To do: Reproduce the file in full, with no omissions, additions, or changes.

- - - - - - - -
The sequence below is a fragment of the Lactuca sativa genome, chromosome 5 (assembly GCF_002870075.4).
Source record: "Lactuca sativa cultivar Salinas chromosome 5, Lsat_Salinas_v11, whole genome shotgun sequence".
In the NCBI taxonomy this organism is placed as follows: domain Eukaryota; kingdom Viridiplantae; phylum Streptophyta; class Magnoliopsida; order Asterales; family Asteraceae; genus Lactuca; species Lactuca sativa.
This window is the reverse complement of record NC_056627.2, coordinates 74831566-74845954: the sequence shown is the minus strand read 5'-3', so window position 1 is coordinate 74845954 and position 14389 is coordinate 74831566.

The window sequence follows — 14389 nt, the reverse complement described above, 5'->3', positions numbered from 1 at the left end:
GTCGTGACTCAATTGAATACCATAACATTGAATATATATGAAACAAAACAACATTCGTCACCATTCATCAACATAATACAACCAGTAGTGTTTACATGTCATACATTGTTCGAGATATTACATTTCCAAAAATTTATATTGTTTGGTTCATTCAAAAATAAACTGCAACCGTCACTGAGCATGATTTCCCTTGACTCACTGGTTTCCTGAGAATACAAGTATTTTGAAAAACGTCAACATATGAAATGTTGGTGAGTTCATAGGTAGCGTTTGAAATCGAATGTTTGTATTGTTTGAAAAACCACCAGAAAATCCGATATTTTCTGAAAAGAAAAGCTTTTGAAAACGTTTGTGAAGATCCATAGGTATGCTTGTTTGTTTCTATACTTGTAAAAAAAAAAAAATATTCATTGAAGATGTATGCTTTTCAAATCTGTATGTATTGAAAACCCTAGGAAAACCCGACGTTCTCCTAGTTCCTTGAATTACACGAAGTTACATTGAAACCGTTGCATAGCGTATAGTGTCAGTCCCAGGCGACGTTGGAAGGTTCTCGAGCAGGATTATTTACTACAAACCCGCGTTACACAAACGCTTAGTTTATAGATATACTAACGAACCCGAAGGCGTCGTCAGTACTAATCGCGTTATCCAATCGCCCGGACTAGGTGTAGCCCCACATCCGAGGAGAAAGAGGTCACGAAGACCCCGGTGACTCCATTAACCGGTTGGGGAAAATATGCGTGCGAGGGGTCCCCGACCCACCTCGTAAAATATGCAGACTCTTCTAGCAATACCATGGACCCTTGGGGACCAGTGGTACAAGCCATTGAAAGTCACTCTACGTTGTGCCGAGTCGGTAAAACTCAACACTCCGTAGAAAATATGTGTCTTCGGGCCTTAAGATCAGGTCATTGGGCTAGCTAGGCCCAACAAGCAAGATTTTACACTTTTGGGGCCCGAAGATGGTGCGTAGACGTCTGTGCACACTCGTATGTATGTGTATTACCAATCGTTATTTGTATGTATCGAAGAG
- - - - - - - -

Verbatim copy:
The sequence below is a fragment of the Lactuca sativa genome, chromosome 5 (assembly GCF_002870075.4).
Source record: "Lactuca sativa cultivar Salinas chromosome 5, Lsat_Salinas_v11, whole genome shotgun sequence".
In the NCBI taxonomy this organism is placed as follows: domain Eukaryota; kingdom Viridiplantae; phylum Streptophyta; class Magnoliopsida; order Asterales; family Asteraceae; genus Lactuca; species Lactuca sativa.
This window is the reverse complement of record NC_056627.2, coordinates 74831566-74845954: the sequence shown is the minus strand read 5'-3', so window position 1 is coordinate 74845954 and position 14389 is coordinate 74831566.

The window sequence follows — 14389 nt, the reverse complement described above, 5'->3', positions numbered from 1 at the left end:
GTCGTGACTCAATTGAATACCATAACATTGAATATATATGAAACAAAACAACATTCGTCACCATTCATCAACATAATACAACCAGTAGTGTTTACATGTCATACATTGTTCGAGATATTACATTTCCAAAAATTTATATTGTTTGGTTCATTCAAAAATAAACTGCAACCGTCACTGAGCATGATTTCCCTTGACTCACTGGTTTCCTGAGAATACAAGTATTTTGAAAAACGTCAACATATGAAATGTTGGTGAGTTCATAGGTAGCGTTTGAAATCGAATGTTTGTATTGTTTGAAAAACCACCAGAAAATCCGATATTTTCTGAAAAGAAAAGCTTTTGAAAACGTTTGTGAAGATCCATAGGTATGCTTGTTTGTTTCTATACTTGTAAAAAAAAAAAAATATTCATTGAAGATGTATGCTTTTCAAATCTGTATGTATTGAAAACCCTAGGAAAACCCGACGTTCTCCTAGTTCCTTGAATTACACGAAGTTACATTGAAACCGTTGCATAGCGTATAGTGTCAGTCCCAGGCGACGTTGGAAGGTTCTCGAGCAGGATTATTTACTACAAACCCGCGTTACACAAACGCTTAGTTTATAGATATACTAACGAACCCGAAGGCGTCGTCAGTACTAATCGCGTTATCCAATCGCCCGGACTAGGTGTAGCCCCACATCCGAGGAGAAAGAGGTCACGAAGACCCCGGTGACTCCATTAACCGGTTGGGGAAAATATGCGTGCGAGGGGTCCCCGACCCACCTCGTAAAATATGCAGACTCTTCTAGCAATACCATGGACCCTTGGGGACCAGTGGTACAAGCCATTGAAAGTCACTCTACGTTGTGCCGAGTCGGTAAAACTCAACACTCCGTAGAAAATATGTGTCTTCGGGCCTTAAGATCAGGTCATTGGGCTAGCTAGGCCCAACAAGCAAGATTTTACACTTTTGGGGCCCGAAGATGGTGCGTAGACGTCTGTGCACACTCGTATGTATGTGTATTACCAATCGTTATTTGTATGTATCGAAGAG